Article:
So, dear readers. Go forth and read a piece of my soul.

(And read the rest of the issue too! It looks amazing. I am in love with this magazine.)

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Nanowrimo: Preparing for the editing process

Firstly, let’s reveal the working title of the novel I’ll be editing this Nanowrimo: Dim Vanities. The name is from Edgar Allan Poe’s poem ‘Tamerlane’:

Dim, vanities of dreams by night —
And dimmer nothings which were real —
(Shadows — and a more shadowy light!)

Dim Vanities is the name I randomly came up with while Nano-prepping in 2008, and it’s stuck. The title will most probably change eventually once I think of a better one. Yes, there are shadows in my novel, but it’s still not the most relevant or awesome title.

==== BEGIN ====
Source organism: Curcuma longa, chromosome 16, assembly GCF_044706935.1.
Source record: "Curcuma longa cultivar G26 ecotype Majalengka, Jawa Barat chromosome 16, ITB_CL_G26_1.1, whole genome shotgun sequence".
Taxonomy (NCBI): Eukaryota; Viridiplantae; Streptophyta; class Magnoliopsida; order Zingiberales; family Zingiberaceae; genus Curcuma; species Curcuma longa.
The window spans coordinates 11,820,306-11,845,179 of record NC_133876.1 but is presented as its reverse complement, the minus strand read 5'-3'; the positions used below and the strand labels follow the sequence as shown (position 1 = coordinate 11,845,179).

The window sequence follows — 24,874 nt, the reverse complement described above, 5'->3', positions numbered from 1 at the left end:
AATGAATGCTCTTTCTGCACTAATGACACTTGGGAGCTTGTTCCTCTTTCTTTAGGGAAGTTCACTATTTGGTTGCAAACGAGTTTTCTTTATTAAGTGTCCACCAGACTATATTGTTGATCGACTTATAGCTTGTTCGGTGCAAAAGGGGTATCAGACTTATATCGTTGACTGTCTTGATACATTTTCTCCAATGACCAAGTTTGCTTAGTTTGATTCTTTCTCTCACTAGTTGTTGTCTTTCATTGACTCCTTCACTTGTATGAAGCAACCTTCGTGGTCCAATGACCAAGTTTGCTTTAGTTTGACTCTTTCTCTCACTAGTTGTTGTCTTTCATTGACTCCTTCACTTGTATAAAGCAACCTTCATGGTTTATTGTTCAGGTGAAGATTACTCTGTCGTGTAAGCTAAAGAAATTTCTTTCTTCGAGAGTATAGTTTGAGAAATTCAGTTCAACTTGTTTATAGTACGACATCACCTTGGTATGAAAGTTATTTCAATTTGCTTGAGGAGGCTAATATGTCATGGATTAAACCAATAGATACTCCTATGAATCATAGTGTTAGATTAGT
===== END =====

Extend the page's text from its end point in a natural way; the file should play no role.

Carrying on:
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Anyway! Back to business (i.e. more babbling)!

The stats:
DIM VANITIES
word count: ~134,000
chapters: 31

Yesterday I read a 15-page chapter-by-chapter synopsis of Dim Vanities that I’d written last year when I was editing the messy zero draft into a somewhat coherent first draft. The plot still needs some tightening to make it more coherent – there’s some weird magicky stuff that I worry is too vague. Will have to work on that. But mostly, the synopsis seemed decent. I tinkered a lot with the plot last year, so I hope there won’t be a need for too many major changes now.

I’ll really have to work on making the characters alive and their relationships believable, though.